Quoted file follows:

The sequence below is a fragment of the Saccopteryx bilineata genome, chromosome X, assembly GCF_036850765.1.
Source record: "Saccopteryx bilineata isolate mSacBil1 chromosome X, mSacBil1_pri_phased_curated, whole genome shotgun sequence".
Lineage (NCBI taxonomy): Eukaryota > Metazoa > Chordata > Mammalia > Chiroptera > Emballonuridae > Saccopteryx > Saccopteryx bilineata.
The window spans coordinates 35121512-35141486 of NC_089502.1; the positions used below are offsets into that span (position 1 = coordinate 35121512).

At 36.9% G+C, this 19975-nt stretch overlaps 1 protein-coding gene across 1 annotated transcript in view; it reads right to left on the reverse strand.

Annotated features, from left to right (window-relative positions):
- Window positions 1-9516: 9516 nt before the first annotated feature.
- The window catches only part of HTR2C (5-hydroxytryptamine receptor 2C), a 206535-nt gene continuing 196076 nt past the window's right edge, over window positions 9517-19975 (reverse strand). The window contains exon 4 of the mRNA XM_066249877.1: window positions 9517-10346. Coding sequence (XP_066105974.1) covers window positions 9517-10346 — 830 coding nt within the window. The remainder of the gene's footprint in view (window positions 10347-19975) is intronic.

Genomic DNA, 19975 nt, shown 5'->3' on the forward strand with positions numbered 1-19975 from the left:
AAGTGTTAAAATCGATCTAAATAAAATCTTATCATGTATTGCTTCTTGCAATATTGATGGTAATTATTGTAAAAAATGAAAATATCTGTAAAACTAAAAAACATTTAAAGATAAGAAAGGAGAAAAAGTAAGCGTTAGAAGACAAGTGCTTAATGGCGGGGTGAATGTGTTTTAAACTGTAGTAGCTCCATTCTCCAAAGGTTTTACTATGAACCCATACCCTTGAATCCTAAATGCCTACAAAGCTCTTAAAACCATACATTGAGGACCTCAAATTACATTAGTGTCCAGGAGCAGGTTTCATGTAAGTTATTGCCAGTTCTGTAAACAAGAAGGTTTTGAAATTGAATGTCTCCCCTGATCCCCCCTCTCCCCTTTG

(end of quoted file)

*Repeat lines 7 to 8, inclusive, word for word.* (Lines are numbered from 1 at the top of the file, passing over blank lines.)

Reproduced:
- Window positions 1-9516: 9516 nt before the first annotated feature.
- The window catches only part of HTR2C (5-hydroxytryptamine receptor 2C), a 206535-nt gene continuing 196076 nt past the window's right edge, over window positions 9517-19975 (reverse strand). The window contains exon 4 of the mRNA XM_066249877.1: window positions 9517-10346. Coding sequence (XP_066105974.1) covers window positions 9517-10346 — 830 coding nt within the window. The remainder of the gene's footprint in view (window positions 10347-19975) is intronic.